Samsung shocks with new Galaxy smartphone naming strategy

Samsung shocks world with new Galaxy smartphone naming strategy
Ooh, a picture that explains stuff - handy

In excitingly confusing news, Samsung has decided to streamline its Galaxy naming strategy to make it easier to understand what's what.

The Galaxy S (for Super Smart) range will obviously sit at the top pile, leading Samsung's flagship brigade, and will be followed by the Galaxy R (which stands for Royal, and will encompass the recently announced Samsung Galaxy R, which has a dual core Tegra 2 processor).

Next up is the W-range, which stands for 'Wonder' phones, and will be the high-tier stuff, according to the infographic... how something can be high-tier with two levels above it we don't know, but the new Galaxy W really doesn't fill us with wonder.

Mmm.... phones

Mid-tier Magic up next: the Galaxy M range will be just that, Magic, and well, also mid-tier. We'd imagine the Samsung Galaxy Ace would have fitted into this category, although we can't see where the magic would have been designed in. Maybe it could come with a top hat accessory or something.

And finally, the Young 'un's will be getting a taste of the spotlight, with the Galaxy Y range: yes, Y stands for Young, and will be entry level cheap-cheap phones, likely something along the lines of the Samsung Galaxy Mini.

And if that's not enough for you, Samsung has created sub-categories too: Plus will denote an upgrade to a previous mode (Galaxy S Plus springs to mind), Pro will indicate the presence of a QWERTY keyboard and in the future LTE will denote 4G phones.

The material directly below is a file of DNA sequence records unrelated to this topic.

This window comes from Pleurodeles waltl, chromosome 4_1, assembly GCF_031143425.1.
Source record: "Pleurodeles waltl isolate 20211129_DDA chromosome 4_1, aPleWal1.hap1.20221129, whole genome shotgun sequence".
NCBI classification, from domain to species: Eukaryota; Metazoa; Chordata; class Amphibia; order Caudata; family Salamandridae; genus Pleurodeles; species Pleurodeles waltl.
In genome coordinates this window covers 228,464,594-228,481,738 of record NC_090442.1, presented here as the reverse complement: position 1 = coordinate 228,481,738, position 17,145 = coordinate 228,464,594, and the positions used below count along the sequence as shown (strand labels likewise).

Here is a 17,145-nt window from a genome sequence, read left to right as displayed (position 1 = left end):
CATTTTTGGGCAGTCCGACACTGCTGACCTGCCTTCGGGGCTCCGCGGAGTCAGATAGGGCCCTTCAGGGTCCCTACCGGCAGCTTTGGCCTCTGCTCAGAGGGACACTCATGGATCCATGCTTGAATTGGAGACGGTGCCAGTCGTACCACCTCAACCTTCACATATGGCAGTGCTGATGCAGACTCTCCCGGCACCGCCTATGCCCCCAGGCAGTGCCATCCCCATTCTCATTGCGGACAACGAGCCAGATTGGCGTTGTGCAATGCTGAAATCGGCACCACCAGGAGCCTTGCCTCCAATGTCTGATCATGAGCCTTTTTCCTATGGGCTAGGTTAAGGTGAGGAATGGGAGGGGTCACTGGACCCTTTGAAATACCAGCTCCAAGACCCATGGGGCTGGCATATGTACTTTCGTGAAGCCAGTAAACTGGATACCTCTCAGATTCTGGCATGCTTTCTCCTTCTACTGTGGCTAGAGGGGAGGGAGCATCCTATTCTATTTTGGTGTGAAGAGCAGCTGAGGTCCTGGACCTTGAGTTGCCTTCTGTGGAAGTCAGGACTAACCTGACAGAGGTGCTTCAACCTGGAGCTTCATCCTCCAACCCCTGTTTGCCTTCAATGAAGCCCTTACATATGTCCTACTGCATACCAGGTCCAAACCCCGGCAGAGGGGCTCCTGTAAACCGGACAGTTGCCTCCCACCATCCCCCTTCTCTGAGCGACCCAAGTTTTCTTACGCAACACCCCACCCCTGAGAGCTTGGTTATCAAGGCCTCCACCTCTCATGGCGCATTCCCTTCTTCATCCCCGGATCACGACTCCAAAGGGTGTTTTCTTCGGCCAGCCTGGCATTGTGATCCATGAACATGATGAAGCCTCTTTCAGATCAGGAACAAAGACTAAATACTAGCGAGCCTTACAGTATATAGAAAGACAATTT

So, there we have it. The future in Galaxy form. Make a note of it now, so when you see your friends with the new Galaxy W3, M4 or S89 you can mock/respect them accordingly.

Gareth Beavis
Formerly Global Editor in Chief

Gareth has been part of the consumer technology world in a career spanning three decades. He started life as a staff writer on the fledgling TechRadar, and has grown with the site (primarily as phones, tablets and wearables editor) until becoming Global Editor in Chief in 2018. Gareth has written over 4,000 articles for TechRadar, has contributed expert insight to a number of other publications, chaired panels on zeitgeist technologies, presented at the Gadget Show Live as well as representing the brand on TV and radio for multiple channels including Sky, BBC, ITV and Al-Jazeera. Passionate about fitness, he can bore anyone rigid about stress management, sleep tracking, heart rate variance as well as bemoaning something about the latest iPhone, Galaxy or OLED TV.